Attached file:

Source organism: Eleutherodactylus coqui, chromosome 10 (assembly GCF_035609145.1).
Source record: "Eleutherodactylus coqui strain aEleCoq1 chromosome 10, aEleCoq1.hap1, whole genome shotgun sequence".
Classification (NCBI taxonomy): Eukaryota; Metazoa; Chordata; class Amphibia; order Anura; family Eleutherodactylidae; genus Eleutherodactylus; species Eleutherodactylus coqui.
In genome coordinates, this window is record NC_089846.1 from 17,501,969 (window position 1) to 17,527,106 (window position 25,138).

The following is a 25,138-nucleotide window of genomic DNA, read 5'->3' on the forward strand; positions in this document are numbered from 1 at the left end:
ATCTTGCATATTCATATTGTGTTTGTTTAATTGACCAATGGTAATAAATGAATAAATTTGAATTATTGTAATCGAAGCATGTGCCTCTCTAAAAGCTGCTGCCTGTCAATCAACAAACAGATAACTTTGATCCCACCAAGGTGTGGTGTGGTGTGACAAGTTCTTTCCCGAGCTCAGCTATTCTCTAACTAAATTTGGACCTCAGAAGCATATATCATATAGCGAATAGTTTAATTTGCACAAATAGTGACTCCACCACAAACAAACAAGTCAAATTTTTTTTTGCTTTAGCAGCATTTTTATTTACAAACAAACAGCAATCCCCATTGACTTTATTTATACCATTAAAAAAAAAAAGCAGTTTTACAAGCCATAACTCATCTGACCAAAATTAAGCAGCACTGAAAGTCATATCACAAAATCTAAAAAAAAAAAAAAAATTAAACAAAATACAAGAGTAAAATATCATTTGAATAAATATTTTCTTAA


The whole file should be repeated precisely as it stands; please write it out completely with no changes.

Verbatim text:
Source organism: Eleutherodactylus coqui, chromosome 10 (assembly GCF_035609145.1).
Source record: "Eleutherodactylus coqui strain aEleCoq1 chromosome 10, aEleCoq1.hap1, whole genome shotgun sequence".
Classification (NCBI taxonomy): Eukaryota; Metazoa; Chordata; class Amphibia; order Anura; family Eleutherodactylidae; genus Eleutherodactylus; species Eleutherodactylus coqui.
In genome coordinates, this window is record NC_089846.1 from 17,501,969 (window position 1) to 17,527,106 (window position 25,138).

The following is a 25,138-nucleotide window of genomic DNA, read 5'->3' on the forward strand; positions in this document are numbered from 1 at the left end:
ATCTTGCATATTCATATTGTGTTTGTTTAATTGACCAATGGTAATAAATGAATAAATTTGAATTATTGTAATCGAAGCATGTGCCTCTCTAAAAGCTGCTGCCTGTCAATCAACAAACAGATAACTTTGATCCCACCAAGGTGTGGTGTGGTGTGACAAGTTCTTTCCCGAGCTCAGCTATTCTCTAACTAAATTTGGACCTCAGAAGCATATATCATATAGCGAATAGTTTAATTTGCACAAATAGTGACTCCACCACAAACAAACAAGTCAAATTTTTTTTTGCTTTAGCAGCATTTTTATTTACAAACAAACAGCAATCCCCATTGACTTTATTTATACCATTAAAAAAAAAAAGCAGTTTTACAAGCCATAACTCATCTGACCAAAATTAAGCAGCACTGAAAGTCATATCACAAAATCTAAAAAAAAAAAAAAAATTAAACAAAATACAAGAGTAAAATATCATTTGAATAAATATTTTCTTAA